Eight summer activities for children with special medical needs (and the families who love them)

Meaghan O’Keeffe, RN, BSN, is a mother, writer and nurse. She worked at Boston Children’s Hospital for nearly a decade, in both the Cardiac Intensive Care Unit and the Pre-op Clinic.  She is a regular contributor to Thriving. Summer is approaching and school is nearing its end. For those who’ve endured a long, tough winter, warmer weather and a nice vacation can’t come soon enough. Finding activities to keep your children busy during the summer months can prove challenging. But when you have a child with special medical needs, it’s a whole new ball game. Some kids have physical limitations that make certain activities difficult. Some are wheelchair-dependent. Some need a high degree of sensory stimulation, while others become easily overwhelmed and agitated when exposed to too much activity. On top of that, families with a child who has special needs may have other able children who need summer entertainment as well. Sometimes, finding an activity that includes and engages the whole family is hard. Whether you’ll be staying put this summer or have plans to travel, here are some fun and inclusive activities for the whole family to enjoy. Close to Home Berry Picking Berry season is upon us. From strawberries to blueberries, raspberries to blackberries, fresh in-season fruit is yours for the picking. Picking berries is a fun activity for kids of all levels and an opportunity to spend time outdoors in an open, stress-free environment. Chec...
Source: Thrive, Children's Hospital Boston - Category: Pediatrics Authors: Tags: All posts Meaghan O'Keefe Parenting Source Type: news

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PCDH19 (protocadherin-19) was first identified as a cause of epilepsy and intellectual disability in 2008 [1]. Pathogenic variants in PCDH19 are associated with a complex neurodevelopmental syndrome characterized by epilepsy with fever-related clusters, intellectual disability, autism spectrum disorder and behavioral comorbidity [2]. The phenotypic spectrum related to PCDH19 is broadening to include patients with milder phenotype [3].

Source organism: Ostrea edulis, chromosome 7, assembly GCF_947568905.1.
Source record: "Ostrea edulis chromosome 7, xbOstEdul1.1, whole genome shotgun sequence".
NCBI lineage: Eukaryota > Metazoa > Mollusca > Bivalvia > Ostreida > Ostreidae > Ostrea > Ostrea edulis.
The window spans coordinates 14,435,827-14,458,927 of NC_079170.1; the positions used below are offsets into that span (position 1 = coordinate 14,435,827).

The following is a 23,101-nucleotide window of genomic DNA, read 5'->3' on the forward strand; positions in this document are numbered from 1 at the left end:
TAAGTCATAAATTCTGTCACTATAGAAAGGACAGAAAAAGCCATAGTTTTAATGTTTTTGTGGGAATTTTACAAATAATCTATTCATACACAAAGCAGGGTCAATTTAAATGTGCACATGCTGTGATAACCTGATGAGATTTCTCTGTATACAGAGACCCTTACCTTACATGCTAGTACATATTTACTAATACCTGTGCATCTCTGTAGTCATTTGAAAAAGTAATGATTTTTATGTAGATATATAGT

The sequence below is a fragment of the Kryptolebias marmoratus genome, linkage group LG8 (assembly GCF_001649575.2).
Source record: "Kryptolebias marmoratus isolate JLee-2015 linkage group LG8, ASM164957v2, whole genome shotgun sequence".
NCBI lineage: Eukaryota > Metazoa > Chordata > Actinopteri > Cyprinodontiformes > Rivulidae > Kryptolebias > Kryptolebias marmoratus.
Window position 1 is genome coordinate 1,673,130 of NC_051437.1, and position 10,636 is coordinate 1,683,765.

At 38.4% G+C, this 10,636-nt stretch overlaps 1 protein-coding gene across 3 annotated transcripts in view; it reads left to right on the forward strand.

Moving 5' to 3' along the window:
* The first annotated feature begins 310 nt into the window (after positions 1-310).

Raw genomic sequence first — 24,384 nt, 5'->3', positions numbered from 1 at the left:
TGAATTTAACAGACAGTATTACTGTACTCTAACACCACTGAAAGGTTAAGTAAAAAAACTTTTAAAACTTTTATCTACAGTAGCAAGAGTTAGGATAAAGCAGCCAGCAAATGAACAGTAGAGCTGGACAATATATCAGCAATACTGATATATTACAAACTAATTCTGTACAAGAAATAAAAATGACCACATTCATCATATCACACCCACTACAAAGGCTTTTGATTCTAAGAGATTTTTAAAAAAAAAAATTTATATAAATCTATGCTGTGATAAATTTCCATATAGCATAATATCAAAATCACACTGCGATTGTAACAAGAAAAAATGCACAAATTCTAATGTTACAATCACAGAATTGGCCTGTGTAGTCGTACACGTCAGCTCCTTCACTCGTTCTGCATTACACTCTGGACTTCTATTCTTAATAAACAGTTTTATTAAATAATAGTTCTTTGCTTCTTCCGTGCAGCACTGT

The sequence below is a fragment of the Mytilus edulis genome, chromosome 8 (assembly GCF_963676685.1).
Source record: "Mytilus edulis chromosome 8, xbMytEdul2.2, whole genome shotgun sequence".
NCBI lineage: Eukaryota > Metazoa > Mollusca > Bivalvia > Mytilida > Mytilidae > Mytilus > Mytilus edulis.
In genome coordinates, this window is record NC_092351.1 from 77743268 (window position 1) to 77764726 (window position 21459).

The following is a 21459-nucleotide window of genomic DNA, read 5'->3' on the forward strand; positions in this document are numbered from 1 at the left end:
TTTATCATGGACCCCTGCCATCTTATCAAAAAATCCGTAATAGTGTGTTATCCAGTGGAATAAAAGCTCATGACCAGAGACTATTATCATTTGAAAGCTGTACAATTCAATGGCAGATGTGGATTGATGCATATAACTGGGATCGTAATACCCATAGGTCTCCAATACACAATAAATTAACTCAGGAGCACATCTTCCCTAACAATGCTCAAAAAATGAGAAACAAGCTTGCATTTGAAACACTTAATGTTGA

Source: Seizure: European Journal of Epilepsy - Category: Neurology Authors: Source Type: research
Publication date: September 2020Source: Research in Developmental Disabilities, Volume 104Author(s): Jennifer M. Glennon, Hana D’Souza, Luke Mason, Annette Karmiloff-Smith, Michael S.C. Thomas
Source: Research in Developmental Disabilities - Category: Disability Source Type: research
Publication date: September 2020Source: Research in Developmental Disabilities, Volume 104Author(s): Jenna H. Beffel, Amy K. Nuttall
Source: Research in Developmental Disabilities - Category: Disability Source Type: research
Despite its impact on everyday functioning, spatial perspective-taking has rarely been investigated in autism spectrum disorders (ASD), and previous findings are surprisingly sparse and inconsistent. In the present study, we aimed to investigate spatial perspective-taking abilities in children and adolescents with ASD without intellectual disabilities, comparing them with a group of typically developing (TD) peers. Our objectives were: (i) to test similarities and differences between these groups in a spatial perspective-taking task; and (ii) to see whether similar or different underlying processes (i.e., fine and gross mo...